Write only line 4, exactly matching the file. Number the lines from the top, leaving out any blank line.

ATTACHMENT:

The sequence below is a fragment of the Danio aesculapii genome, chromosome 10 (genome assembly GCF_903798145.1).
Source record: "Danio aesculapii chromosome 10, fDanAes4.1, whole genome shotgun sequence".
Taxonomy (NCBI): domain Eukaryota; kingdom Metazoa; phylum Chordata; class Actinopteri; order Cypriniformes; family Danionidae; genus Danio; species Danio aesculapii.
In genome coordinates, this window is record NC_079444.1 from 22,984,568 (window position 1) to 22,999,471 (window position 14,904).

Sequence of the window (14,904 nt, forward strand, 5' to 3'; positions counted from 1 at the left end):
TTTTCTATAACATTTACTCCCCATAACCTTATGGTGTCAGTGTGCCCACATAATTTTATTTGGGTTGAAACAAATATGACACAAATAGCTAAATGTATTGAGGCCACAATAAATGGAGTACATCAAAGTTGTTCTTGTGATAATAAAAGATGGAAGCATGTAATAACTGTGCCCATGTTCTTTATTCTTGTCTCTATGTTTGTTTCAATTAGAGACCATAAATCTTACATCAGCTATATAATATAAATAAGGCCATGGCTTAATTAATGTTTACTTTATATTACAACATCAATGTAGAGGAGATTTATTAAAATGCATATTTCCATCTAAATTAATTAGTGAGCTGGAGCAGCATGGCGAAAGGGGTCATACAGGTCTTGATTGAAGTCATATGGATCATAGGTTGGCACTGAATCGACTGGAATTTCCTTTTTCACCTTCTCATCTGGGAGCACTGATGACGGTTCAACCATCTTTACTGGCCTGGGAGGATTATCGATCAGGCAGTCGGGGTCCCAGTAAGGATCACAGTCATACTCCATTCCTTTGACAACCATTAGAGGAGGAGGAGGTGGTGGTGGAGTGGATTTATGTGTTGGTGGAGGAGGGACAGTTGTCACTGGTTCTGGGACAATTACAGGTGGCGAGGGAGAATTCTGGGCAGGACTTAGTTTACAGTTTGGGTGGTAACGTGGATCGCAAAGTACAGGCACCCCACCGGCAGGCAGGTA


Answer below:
In genome coordinates, this window is record NC_079444.1 from 22,984,568 (window position 1) to 22,999,471 (window position 14,904).